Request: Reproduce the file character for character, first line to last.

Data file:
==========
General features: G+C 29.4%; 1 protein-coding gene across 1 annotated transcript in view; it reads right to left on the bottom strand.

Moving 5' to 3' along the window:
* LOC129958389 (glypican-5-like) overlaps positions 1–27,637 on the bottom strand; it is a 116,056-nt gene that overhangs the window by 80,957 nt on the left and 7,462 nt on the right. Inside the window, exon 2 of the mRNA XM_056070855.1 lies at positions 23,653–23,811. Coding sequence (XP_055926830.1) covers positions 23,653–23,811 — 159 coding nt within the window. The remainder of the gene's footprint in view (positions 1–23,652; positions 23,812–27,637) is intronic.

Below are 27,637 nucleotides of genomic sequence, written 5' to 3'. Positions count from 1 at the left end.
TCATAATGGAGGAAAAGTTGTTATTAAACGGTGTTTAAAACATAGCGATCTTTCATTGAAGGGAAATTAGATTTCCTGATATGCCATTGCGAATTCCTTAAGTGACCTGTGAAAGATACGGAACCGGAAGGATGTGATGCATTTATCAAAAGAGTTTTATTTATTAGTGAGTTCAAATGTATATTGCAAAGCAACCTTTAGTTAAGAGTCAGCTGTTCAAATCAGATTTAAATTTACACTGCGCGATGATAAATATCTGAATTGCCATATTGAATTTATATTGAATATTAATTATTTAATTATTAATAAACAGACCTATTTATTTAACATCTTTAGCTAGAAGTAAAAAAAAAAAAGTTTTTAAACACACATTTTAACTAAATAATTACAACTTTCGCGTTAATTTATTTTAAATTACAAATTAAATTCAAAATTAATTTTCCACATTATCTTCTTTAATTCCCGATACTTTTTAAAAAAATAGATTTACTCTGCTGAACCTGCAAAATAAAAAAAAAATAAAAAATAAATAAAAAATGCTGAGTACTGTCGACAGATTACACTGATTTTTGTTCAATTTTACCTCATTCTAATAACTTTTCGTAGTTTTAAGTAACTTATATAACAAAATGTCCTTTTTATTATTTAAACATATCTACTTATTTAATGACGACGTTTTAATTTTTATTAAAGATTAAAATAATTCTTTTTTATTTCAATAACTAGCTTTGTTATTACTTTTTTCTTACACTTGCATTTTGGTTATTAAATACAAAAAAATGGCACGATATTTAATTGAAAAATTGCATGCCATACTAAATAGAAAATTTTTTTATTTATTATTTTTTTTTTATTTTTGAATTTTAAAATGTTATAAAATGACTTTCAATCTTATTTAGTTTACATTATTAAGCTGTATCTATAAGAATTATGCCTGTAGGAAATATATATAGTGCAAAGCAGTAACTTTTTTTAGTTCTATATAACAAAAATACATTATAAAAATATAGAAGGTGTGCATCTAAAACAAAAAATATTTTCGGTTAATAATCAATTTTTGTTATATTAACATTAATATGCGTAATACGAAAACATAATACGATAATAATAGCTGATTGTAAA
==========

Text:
General features: G+C 29.4%; 1 protein-coding gene across 1 annotated transcript in view; it reads right to left on the bottom strand.

Moving 5' to 3' along the window:
* LOC129958389 (glypican-5-like) overlaps positions 1–27,637 on the bottom strand; it is a 116,056-nt gene that overhangs the window by 80,957 nt on the left and 7,462 nt on the right. Inside the window, exon 2 of the mRNA XM_056070855.1 lies at positions 23,653–23,811. Coding sequence (XP_055926830.1) covers positions 23,653–23,811 — 159 coding nt within the window. The remainder of the gene's footprint in view (positions 1–23,652; positions 23,812–27,637) is intronic.

Below are 27,637 nucleotides of genomic sequence, written 5' to 3'. Positions count from 1 at the left end.
TCATAATGGAGGAAAAGTTGTTATTAAACGGTGTTTAAAACATAGCGATCTTTCATTGAAGGGAAATTAGATTTCCTGATATGCCATTGCGAATTCCTTAAGTGACCTGTGAAAGATACGGAACCGGAAGGATGTGATGCATTTATCAAAAGAGTTTTATTTATTAGTGAGTTCAAATGTATATTGCAAAGCAACCTTTAGTTAAGAGTCAGCTGTTCAAATCAGATTTAAATTTACACTGCGCGATGATAAATATCTGAATTGCCATATTGAATTTATATTGAATATTAATTATTTAATTATTAATAAACAGACCTATTTATTTAACATCTTTAGCTAGAAGTAAAAAAAAAAAAGTTTTTAAACACACATTTTAACTAAATAATTACAACTTTCGCGTTAATTTATTTTAAATTACAAATTAAATTCAAAATTAATTTTCCACATTATCTTCTTTAATTCCCGATACTTTTTAAAAAAATAGATTTACTCTGCTGAACCTGCAAAATAAAAAAAAAATAAAAAATAAATAAAAAATGCTGAGTACTGTCGACAGATTACACTGATTTTTGTTCAATTTTACCTCATTCTAATAACTTTTCGTAGTTTTAAGTAACTTATATAACAAAATGTCCTTTTTATTATTTAAACATATCTACTTATTTAATGACGACGTTTTAATTTTTATTAAAGATTAAAATAATTCTTTTTTATTTCAATAACTAGCTTTGTTATTACTTTTTTCTTACACTTGCATTTTGGTTATTAAATACAAAAAAATGGCACGATATTTAATTGAAAAATTGCATGCCATACTAAATAGAAAATTTTTTTATTTATTATTTTTTTTTTATTTTTGAATTTTAAAATGTTATAAAATGACTTTCAATCTTATTTAGTTTACATTATTAAGCTGTATCTATAAGAATTATGCCTGTAGGAAATATATATAGTGCAAAGCAGTAACTTTTTTTAGTTCTATATAACAAAAATACATTATAAAAATATAGAAGGTGTGCATCTAAAACAAAAAATATTTTCGGTTAATAATCAATTTTTGTTATATTAACATTAATATGCGTAATACGAAAACATAATACGATAATAATAGCTGATTGTAAA